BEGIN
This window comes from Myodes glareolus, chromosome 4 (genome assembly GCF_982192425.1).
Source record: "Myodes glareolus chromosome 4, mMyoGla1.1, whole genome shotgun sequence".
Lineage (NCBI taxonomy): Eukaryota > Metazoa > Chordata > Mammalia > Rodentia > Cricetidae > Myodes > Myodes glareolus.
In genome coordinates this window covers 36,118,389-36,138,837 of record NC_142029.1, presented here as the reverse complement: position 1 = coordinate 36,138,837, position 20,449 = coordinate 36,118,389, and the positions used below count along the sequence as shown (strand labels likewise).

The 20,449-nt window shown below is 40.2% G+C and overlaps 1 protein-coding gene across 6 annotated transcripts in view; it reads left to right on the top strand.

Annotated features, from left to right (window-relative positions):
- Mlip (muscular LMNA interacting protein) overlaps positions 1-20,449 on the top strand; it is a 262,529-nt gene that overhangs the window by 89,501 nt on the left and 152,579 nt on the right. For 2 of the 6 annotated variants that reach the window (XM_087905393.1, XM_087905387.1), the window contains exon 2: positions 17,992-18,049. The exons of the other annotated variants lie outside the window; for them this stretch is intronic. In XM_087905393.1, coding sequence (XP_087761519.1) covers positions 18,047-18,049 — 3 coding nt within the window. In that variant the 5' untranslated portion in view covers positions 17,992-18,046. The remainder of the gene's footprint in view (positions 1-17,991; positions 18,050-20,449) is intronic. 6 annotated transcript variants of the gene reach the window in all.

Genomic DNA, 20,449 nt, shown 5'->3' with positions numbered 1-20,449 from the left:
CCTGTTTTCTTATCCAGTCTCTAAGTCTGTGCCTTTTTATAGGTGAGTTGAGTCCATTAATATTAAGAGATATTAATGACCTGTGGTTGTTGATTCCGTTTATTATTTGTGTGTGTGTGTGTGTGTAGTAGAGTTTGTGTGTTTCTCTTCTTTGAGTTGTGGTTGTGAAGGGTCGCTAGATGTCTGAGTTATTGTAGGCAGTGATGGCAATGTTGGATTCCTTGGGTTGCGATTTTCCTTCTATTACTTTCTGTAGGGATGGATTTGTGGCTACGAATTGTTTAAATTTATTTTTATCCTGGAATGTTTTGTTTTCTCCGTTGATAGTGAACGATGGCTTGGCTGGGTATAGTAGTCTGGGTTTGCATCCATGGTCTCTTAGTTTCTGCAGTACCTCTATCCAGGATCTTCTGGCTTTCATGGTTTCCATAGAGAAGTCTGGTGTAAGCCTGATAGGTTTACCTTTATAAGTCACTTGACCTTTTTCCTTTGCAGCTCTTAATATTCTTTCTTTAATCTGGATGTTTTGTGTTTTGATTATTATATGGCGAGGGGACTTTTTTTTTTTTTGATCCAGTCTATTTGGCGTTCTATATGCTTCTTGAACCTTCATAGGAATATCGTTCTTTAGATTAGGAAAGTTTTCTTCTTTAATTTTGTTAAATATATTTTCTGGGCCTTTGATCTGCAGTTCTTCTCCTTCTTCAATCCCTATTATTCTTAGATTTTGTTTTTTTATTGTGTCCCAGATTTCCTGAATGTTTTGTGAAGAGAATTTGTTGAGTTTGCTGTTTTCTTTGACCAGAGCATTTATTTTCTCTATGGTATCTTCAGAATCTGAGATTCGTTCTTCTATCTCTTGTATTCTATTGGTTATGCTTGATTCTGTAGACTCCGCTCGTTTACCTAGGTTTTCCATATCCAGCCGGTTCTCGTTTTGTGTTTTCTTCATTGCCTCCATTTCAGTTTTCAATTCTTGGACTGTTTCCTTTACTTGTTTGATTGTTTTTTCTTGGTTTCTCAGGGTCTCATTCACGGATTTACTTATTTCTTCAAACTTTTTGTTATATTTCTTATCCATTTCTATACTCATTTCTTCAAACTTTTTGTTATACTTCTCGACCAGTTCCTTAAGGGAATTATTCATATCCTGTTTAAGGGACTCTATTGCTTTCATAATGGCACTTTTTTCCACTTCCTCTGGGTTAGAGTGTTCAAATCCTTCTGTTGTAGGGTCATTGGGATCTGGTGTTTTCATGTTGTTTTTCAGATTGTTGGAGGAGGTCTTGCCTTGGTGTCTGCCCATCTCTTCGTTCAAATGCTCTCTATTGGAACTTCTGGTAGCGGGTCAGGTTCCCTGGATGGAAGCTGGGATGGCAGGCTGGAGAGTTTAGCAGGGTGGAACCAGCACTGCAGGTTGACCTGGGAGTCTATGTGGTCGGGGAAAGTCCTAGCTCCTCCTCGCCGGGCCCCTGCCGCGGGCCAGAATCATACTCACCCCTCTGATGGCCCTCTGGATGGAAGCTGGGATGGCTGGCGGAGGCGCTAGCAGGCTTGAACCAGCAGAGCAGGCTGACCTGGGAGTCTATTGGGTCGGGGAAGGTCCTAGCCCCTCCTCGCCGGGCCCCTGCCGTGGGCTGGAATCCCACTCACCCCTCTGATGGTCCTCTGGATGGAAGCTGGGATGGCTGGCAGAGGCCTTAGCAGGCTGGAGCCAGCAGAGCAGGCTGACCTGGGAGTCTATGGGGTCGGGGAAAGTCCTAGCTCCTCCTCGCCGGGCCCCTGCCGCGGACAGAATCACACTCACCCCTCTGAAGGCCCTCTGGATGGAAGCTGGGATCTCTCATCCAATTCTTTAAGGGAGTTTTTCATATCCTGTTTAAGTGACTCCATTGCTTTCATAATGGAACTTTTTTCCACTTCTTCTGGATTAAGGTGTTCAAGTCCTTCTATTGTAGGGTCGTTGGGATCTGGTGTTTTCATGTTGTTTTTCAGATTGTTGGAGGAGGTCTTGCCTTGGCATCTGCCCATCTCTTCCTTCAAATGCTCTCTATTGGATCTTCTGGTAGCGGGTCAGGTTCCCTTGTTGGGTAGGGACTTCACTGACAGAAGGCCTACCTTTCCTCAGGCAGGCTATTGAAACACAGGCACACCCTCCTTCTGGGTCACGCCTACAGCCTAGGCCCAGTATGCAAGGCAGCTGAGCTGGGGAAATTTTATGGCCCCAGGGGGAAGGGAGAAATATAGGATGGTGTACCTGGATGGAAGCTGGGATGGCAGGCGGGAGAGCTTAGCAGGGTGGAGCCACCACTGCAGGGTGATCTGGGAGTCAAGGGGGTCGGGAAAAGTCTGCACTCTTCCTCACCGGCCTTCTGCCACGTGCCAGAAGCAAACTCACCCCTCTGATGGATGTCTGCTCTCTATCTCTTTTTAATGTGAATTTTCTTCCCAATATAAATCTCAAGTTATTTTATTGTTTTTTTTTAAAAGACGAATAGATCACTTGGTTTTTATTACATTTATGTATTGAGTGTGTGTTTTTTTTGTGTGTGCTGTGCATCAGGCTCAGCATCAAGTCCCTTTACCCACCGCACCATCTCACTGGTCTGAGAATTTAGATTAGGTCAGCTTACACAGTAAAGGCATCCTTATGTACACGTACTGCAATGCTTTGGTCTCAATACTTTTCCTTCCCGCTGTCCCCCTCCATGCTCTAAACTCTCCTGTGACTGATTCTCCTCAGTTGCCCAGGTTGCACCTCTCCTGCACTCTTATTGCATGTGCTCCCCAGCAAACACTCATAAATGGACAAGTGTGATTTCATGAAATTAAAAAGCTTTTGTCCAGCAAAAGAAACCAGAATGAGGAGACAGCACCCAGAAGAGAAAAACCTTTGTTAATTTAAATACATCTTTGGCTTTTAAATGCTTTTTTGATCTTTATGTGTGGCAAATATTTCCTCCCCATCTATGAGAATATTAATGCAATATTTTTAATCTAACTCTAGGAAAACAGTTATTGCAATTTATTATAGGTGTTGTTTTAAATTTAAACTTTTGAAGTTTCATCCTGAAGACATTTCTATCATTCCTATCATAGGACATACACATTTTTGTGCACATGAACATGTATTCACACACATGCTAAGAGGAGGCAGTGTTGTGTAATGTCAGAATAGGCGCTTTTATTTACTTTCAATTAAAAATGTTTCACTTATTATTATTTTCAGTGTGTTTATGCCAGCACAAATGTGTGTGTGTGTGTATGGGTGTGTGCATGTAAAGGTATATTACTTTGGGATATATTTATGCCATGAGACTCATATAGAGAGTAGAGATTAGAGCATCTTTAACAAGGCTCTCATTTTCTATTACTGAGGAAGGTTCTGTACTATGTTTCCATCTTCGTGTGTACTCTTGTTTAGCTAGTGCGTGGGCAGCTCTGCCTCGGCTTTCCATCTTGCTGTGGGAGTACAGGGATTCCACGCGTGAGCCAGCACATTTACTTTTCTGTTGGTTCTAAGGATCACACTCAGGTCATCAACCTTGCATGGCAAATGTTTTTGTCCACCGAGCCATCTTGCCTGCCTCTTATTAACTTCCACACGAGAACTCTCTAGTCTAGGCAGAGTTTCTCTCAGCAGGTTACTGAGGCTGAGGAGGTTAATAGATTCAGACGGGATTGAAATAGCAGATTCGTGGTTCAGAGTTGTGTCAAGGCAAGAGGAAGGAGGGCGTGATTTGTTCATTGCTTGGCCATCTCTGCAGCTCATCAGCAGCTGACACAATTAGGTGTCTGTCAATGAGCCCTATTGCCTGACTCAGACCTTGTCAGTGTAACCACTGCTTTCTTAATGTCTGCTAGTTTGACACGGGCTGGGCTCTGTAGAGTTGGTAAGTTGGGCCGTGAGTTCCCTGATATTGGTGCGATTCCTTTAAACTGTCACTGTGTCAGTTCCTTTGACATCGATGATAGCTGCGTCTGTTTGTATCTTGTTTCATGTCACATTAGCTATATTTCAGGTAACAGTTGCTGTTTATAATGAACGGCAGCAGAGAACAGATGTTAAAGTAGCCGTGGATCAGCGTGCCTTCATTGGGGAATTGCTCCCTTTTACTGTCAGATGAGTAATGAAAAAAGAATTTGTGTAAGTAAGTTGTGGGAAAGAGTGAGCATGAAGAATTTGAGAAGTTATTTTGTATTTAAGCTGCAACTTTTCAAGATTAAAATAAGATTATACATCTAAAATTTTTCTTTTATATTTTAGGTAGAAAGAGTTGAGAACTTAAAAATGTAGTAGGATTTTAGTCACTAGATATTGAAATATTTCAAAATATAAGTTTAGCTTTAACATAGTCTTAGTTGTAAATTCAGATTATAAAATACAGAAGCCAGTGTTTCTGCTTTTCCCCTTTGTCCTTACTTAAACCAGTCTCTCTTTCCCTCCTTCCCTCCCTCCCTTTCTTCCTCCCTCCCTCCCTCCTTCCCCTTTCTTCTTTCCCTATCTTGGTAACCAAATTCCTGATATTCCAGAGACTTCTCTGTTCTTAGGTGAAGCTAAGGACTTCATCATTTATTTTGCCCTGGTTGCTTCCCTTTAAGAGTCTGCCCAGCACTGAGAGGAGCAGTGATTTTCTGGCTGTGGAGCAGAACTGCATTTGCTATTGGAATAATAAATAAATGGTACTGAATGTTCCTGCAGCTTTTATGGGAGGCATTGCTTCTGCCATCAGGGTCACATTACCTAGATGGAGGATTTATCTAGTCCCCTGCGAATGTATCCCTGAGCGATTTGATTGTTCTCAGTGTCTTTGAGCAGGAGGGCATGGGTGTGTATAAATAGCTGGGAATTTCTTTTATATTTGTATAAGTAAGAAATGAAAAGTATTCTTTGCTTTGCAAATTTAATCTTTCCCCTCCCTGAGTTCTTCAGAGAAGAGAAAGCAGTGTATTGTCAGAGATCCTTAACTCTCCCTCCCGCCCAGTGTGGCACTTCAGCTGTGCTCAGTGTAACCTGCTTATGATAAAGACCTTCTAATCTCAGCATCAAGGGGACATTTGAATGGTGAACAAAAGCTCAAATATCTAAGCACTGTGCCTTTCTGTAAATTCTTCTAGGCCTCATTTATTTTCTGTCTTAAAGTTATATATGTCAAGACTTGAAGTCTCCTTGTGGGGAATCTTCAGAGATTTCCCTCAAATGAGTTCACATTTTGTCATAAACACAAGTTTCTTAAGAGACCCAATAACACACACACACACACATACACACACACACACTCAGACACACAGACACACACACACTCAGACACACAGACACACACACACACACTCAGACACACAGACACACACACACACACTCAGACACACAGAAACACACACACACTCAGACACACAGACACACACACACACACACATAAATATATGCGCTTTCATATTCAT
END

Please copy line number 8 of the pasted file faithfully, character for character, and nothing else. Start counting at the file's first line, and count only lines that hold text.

Genomic DNA, 20,449 nt, shown 5'->3' with positions numbered 1-20,449 from the left: